Newspapers Quietly Resist Child Sex Panic
I’ve been intrigued by a couple of recent newspaper articles that, in effect, challenge some of the existing dogma about both child pornography and Megan’s Law community notification. Last week, the Philadelphia Inquirer ran a piece about the German teen mag, Bravo. Bravo features frank articles about sexuality that include nude (or are they just “naked”?) photographs of teenagers. A person selling one of these popular magazines here in the U.S. might well be subject to prosecution under both state and federal child pornography laws. The article includes quotes from the publishers who make the case that this material is important and useful to teens. The Inquirer’s mere act of running such a piece – an article about something that has been happening for a while, and is therefore hardly “newsworthy” – seems designed to cause some readers to question their underlying assumption that nude photos of kids (even in a sexualized context) is per se immoral. The article tells us that, In one western democracy, at least, such photos can be acceptable and appropriate.
The second article was a piece in yesterday’s Washington Post. This one was a story about a man who plead guilty, 13 years ago, to misdemeanor incest with his sister. He has apparently moved on with his life, and his sister does not see him as a threat. The notification law in Virginia, however, requires that his face now be plastered on the internet as a sex criminal. He sued to avoid that fate. This story is perhaps a bit more newsworthy than the Inky piece, but not that much more so. I suspect that there have been many individuals who have challenged their inclusion in Megan’s Law rolls, probably using the same legal bases. Indeed, as I read the story, I wondered: why did this make the paper? (And indeed we learned, today, that he lost.)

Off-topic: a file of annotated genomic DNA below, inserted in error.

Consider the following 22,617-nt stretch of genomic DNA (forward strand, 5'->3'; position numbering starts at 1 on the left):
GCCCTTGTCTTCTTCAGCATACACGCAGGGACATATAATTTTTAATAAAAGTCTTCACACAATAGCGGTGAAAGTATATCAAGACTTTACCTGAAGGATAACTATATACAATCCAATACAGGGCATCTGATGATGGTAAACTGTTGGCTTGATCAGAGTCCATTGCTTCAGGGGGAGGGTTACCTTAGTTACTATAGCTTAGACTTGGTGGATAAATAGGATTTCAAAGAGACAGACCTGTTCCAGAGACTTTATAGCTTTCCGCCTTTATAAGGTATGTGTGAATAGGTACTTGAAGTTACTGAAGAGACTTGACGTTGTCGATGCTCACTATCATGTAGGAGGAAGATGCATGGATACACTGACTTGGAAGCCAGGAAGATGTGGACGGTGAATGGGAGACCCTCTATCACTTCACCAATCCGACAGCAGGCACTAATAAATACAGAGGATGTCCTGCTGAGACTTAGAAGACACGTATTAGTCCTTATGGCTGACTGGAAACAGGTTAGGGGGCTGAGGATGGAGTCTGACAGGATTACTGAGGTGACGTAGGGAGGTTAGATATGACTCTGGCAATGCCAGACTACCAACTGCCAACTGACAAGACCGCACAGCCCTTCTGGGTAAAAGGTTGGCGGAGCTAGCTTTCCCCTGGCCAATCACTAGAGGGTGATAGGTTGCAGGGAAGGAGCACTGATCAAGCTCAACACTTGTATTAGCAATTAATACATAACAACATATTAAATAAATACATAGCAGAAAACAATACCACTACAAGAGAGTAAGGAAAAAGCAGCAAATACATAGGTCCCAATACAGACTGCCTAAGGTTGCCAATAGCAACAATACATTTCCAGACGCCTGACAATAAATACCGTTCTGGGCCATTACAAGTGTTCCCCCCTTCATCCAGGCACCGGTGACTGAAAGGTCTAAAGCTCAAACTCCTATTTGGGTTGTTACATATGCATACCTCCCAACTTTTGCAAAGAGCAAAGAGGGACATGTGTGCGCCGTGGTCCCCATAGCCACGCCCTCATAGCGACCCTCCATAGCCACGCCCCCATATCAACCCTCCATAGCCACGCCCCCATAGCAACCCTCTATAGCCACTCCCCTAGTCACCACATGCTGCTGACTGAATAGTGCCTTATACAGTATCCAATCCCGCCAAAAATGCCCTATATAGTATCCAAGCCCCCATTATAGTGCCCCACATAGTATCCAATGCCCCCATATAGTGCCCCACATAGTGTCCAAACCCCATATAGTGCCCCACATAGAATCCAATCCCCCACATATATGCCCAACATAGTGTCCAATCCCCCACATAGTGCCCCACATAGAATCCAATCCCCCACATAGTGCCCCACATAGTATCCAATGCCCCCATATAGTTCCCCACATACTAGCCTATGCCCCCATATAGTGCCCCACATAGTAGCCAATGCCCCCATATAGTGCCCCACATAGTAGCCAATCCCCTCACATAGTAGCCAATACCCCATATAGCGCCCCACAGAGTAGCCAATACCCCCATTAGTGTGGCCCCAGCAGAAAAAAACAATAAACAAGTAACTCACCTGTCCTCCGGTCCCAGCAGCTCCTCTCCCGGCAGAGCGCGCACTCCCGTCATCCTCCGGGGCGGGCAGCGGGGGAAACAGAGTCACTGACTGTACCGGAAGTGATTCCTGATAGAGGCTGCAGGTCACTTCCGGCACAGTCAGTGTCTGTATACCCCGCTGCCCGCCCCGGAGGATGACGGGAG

The answer, I think, is that – at last – some responsible citizens are beginning to press the question of how our country deals with child sexuality. A society is certainly entitled to set parameters for who is able to consent to sex or sexual displays. But we have taken such dramatic steps to attack child sexuality that we both over-prosecute relatively harmless conduct (like the photos in Bravo) and over-punish serious, but not necessarily recurring misconduct (“consensual” incest between siblings). Unfortunately, criticizing these sorts of laws is as taboo as the underlying conduct. It is virtually unacceptable for a person to argue that laws in these areas are too strong – or, God forbid, utterly unjustified.
In the academy, Amy Adler is one of the few people who has seriously critiqued child pornography law. (Her article is available in full text for JSTOR subscribers here.) Now, it appears, some of these provisions are being challenged in the popular press. Not on the op-ed page, of course. That would doom editors to deadly attacks from the panic mongers. Rather, the critiques are indirect and quiet, embedded in the editorial decisions of the news section. Whatever the venue, I applaud any effort to make rational policy decisions in this radioactive area of law.